No. I think, to your point, that's why we're hopeful that this is a near-term initiative, meaning you can only -- what happens at retail when foot traffic isn't good? At least in my experience over the last 30 years is, retailers typically reduce inventory and reduce staffing to try and protect profits. And I think we have seen that, right, and during these economic times. But to your point, I think you can only reduce inventories so far before you're out-of-stocks outstrip the lost sales in terms of what that's causing. So I don't see it as a long-term issue, but I also, as I said to Joe at the beginning, I can't tell you that it's a one quarter issue, so that's why we're planning -- we're being cautious for the next quarter or so in terms of what's happening in that arena, but I don't see it as a long-term issue, to your point.


Your next question comes from Jon Andersen from William Blair.

Jon Andersen - William Blair & Company L.L.C., Research Division

I guess I'll ask an inventory question as well. So clearly, inventories got to levels which required this to kind of destocking activity to occur in the quarter. If you had to kind of characterize it, Matt, how did the inventories get to those levels? I mean, do you think it's a -- is it a planning and forecasting issue? Is it kind of a real consumer behavior change that's happened of late? Is it, perhaps, bigger than expected impact from the return of your competitors? I'm just trying to kind of, order of magnitude, get a sense for what led to this and what we can do to avoid it again in the future.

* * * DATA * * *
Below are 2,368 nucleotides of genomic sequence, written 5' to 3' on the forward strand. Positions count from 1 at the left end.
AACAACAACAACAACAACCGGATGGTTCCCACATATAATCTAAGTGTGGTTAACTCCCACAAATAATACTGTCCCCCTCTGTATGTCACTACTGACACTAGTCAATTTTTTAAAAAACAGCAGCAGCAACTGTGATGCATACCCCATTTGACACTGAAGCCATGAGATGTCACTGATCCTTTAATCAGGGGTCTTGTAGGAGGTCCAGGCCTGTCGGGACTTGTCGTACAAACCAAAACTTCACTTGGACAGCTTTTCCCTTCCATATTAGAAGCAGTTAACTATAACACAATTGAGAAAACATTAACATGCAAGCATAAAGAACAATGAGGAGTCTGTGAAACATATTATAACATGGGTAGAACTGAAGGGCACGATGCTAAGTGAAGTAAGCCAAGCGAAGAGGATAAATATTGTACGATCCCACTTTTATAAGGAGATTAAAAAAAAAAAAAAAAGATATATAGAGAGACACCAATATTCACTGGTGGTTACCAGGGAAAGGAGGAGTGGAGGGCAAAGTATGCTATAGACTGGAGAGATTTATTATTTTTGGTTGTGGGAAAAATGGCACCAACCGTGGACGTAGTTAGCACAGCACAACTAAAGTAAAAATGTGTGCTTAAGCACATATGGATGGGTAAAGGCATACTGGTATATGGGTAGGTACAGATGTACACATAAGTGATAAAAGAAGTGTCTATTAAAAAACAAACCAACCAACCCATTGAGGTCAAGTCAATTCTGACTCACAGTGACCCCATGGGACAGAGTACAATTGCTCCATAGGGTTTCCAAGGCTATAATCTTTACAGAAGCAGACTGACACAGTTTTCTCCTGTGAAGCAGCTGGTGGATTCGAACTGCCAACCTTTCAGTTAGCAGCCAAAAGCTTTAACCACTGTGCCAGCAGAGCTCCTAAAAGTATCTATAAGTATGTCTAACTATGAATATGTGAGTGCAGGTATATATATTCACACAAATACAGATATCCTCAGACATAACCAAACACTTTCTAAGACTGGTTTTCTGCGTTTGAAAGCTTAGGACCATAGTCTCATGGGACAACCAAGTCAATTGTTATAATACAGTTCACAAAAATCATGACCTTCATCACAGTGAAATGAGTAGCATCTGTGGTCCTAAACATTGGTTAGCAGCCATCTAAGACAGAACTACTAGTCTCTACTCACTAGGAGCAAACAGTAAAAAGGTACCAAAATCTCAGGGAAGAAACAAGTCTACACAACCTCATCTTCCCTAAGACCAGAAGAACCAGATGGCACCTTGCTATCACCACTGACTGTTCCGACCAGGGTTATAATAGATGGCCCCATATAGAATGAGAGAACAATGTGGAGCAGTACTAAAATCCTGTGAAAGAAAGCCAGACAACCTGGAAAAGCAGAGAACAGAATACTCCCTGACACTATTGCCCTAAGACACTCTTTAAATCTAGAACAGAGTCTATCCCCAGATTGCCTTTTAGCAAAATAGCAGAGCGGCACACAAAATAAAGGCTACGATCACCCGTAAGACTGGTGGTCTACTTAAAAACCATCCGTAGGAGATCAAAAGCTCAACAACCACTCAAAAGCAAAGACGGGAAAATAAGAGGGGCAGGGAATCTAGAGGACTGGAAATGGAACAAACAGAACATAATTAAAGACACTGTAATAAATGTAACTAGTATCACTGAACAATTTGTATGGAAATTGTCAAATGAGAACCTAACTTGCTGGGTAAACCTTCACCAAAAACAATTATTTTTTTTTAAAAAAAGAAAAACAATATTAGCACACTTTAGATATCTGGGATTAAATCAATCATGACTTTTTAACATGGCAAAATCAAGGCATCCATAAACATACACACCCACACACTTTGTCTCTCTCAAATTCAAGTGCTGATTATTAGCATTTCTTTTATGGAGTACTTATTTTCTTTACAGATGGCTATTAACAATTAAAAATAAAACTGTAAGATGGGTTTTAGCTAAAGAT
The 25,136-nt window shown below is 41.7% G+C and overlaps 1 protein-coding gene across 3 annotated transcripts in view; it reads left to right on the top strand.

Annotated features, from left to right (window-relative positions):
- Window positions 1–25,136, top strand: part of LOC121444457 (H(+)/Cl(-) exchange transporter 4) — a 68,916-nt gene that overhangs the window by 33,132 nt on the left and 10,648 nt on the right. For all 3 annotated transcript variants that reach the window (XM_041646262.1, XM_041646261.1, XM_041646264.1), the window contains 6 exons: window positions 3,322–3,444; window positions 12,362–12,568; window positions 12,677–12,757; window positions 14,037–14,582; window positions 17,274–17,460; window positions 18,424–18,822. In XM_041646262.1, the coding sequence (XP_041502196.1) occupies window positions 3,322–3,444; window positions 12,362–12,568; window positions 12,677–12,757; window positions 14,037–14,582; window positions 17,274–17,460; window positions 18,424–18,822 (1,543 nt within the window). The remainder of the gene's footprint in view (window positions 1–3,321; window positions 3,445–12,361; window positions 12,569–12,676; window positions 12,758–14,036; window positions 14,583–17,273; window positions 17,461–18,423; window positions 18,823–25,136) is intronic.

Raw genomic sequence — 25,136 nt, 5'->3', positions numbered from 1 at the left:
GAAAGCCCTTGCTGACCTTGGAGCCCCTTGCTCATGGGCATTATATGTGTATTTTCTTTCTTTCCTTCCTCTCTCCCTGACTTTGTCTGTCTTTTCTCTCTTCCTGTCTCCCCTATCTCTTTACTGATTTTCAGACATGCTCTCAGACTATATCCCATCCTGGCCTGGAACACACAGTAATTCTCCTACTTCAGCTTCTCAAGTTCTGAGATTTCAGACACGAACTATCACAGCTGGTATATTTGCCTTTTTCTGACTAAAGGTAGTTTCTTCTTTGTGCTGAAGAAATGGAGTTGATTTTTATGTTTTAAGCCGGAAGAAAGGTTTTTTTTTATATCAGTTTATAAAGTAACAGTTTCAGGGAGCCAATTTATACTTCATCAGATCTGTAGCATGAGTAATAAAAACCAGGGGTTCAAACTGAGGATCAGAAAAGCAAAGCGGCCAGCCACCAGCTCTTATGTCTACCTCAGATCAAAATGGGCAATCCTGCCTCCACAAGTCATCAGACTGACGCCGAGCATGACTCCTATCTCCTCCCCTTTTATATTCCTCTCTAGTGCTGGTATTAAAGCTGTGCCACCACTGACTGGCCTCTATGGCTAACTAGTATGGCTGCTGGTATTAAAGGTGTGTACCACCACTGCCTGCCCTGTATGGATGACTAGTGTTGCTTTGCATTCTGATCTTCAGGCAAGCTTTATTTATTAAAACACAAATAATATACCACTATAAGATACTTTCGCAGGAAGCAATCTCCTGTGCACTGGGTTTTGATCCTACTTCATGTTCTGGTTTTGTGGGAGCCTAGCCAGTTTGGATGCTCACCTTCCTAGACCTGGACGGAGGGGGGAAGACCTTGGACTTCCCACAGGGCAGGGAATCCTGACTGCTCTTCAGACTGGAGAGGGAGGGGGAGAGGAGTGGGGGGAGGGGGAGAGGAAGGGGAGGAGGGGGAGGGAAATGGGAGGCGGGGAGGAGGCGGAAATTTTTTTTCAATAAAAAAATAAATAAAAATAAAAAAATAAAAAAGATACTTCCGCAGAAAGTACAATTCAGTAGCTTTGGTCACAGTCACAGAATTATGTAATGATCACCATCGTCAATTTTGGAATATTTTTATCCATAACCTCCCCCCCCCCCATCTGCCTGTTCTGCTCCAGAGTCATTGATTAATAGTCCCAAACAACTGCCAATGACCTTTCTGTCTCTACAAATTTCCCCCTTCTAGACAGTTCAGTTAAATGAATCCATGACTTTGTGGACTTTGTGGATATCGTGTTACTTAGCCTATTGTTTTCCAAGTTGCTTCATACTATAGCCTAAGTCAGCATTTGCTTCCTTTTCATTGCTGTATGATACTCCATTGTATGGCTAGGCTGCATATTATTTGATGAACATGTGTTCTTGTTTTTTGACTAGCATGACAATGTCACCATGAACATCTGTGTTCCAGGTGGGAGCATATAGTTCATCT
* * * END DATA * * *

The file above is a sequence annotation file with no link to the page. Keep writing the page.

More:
Matthew M. Mannelly

Yes, Jon, I think it's a very fair question. I think from our vantage point, there are 2 drivers of it. And I'm sure there are more. The first one and the biggest one is, it's the retailers reducing inventory to reduce working capital. So as an example, the greatest retailer in the world who has proven over the last 30 years that they are the greatest mover of supply or the supply chain in the world, when they announced 3 or 4 months ago that they're going to reduce inventory, our first reaction is, "How can you reduce inventory? You're the already the greatest and most efficient mover of inventory in the world." So that's concerning for us. And then the second mass retailer 3 months ago says, "We're going to reduce SKUs by 5% in order to reduce our inventory." So the biggest thing that's going on is retailers are just making a major move as a result of this environment. And I believe, as I've said, that pendulum has swung back and forth over time. The second one to your point is, we have to look in the mirror and say, "What are we doing from a consumption standpoint, and what can we do better moving forward to drive consumption and pull product off retail shelves?" So I think the second one is clearly in our camp, and we need to reevaluate which programs are effective and which programs we'd consider options. So I think those are the 2 biggest things for us from an inventory standpoint.

Jon Andersen - William Blair & Company L.L.C., Research Division